Navigating the cloud contract issue
Some attendees agreed that putting a lot of liabilities into cloud contracts also provides recourse for organisations when issues with a cloud service provider arise.
“This works well for high value contracts but my business is asking me to leverage services costing only $30 per month,” said one CIO. “Based on that, our service providers won’t be willing to commit to indemnities and liabilities that are significant.
“Having a solid contract that talks about really high liability caps is one way to ensure that the practices in your organisation are up to scratch. We also need to be assessing the capabilities of vendors so we can make a call around what is good and what is too risky.”
Darren O’Connor, CIO at retailer The Reject Shop added that when you are moving infrastructure and applications to the cloud you are “essentially swapping one IT team for another one.”
O’Connor said the retailer is using Google Apps to provide applications that need to be accessed by a broad range of people inside the organisation and can easily work with Google if there are issues that need to be resolved.
“We have an account executive at Google, I know where my Google Apps data lives and where the copies are located. You can have those conversations with these cloud providers, it’s not secret stuff.”
The Reject Shop has arrangements with its cloud providers to ensure its cloud applications are “single sign-on”, which provides O’Connor with control over user authorisations and keeps a lid on where content is distributed.
Creating a risk profile
Attendees at the Sydney roundtable also agreed that creating a risk profile and managing relationships with cloud service providers are extremely important.
One CIO said she used a risk matrix to best determine the suitability of a cloud provider.
“I don’t rely on intuition – the risk matrix allows us to evaluate the likelihood, the cost impact and then sharing that with all our the business stakeholders and have them consistently review the level of risk.”
“There is always going to be risk but the question is ‘if you don’t take on some level of risk, will you lose an opportunity,” she said.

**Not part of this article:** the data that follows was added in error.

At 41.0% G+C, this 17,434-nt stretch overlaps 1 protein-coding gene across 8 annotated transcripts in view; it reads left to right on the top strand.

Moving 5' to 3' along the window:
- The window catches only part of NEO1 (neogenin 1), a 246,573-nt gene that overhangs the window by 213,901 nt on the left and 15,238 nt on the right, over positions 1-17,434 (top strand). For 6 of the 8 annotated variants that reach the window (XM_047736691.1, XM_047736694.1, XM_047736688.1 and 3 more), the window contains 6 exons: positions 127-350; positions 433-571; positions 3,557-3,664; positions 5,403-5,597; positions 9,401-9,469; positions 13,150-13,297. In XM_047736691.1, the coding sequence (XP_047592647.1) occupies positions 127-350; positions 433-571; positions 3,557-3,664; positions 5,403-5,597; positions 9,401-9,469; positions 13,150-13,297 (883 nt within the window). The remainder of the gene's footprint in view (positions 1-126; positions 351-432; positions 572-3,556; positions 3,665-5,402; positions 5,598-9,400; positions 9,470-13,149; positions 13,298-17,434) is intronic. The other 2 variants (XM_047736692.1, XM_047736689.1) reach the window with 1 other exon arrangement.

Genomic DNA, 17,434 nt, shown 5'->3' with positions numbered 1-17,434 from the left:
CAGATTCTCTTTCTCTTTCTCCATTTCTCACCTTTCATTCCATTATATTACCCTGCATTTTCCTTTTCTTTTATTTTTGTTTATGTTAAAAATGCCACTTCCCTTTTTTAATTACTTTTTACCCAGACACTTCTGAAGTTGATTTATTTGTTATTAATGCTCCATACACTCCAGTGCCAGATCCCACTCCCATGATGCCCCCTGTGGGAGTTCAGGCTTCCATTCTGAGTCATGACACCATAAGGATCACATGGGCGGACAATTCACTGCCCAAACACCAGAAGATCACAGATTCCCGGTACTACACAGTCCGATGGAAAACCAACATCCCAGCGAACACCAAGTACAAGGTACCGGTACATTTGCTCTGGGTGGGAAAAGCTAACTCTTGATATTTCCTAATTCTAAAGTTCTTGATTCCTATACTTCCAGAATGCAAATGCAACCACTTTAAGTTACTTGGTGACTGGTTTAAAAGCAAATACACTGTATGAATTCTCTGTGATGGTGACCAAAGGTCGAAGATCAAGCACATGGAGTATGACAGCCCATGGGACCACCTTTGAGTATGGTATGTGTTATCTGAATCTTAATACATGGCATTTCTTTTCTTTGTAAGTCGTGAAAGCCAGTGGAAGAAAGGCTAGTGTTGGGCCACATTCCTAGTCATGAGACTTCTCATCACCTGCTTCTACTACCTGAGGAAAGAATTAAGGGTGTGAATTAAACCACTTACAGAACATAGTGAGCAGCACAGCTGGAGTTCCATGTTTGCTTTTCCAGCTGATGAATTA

Still, one attendee, a head of IT at a large retailer is wary of public cloud providers’ ability to continue to provide service if disaster strikes. This is despite the fact that the retailer has a number of IT systems in the cloud.
“I don’t see how you can possibly be in control,” he said. “If a public cloud provider goes down, where does that leave you as the customer?” You hope that the service provider’s disaster recovery and other processes will keep you going no matter what.”
“But somewhere along the line, something’s going to break,” he said.
We have an account executive at Google, I know where my Google Apps data lives and where the copies are located
Derek Welsh, CIO at employment services organisation Angus Knight, added that organisations and their cloud service provider should be sharing risk.
“Cloud service providers need to be able to scale their infrastructure and guarantee that elasticity is there and they have enough infrastructure in place so no matter what the load, customers will never see an impact,” he said.
Karolis Macionis, cloud manager at CSC Australia, pointed out that there are up to 12 cloud providers emerging each month in Australia.
“Most people see that as an attempt to cash in on a buzzword (cloud). But if cloud service providers can provide resources on a pay-as-you-go, scale up and down basis and spin up a virtual machine in five minutes,” he said.
“We are missing the main point of cloud. It’s about providing companies with flexible computing resources that they can easily scale up and down.
“Electricity is a good example of that, we flick the switch, we pay for it; we switch it off, we don’t. That is the biggest difference to managed hosting. Unfortunately in the marketplace at the moment, there are not many companies that can provide real cloud computing services,” he said.
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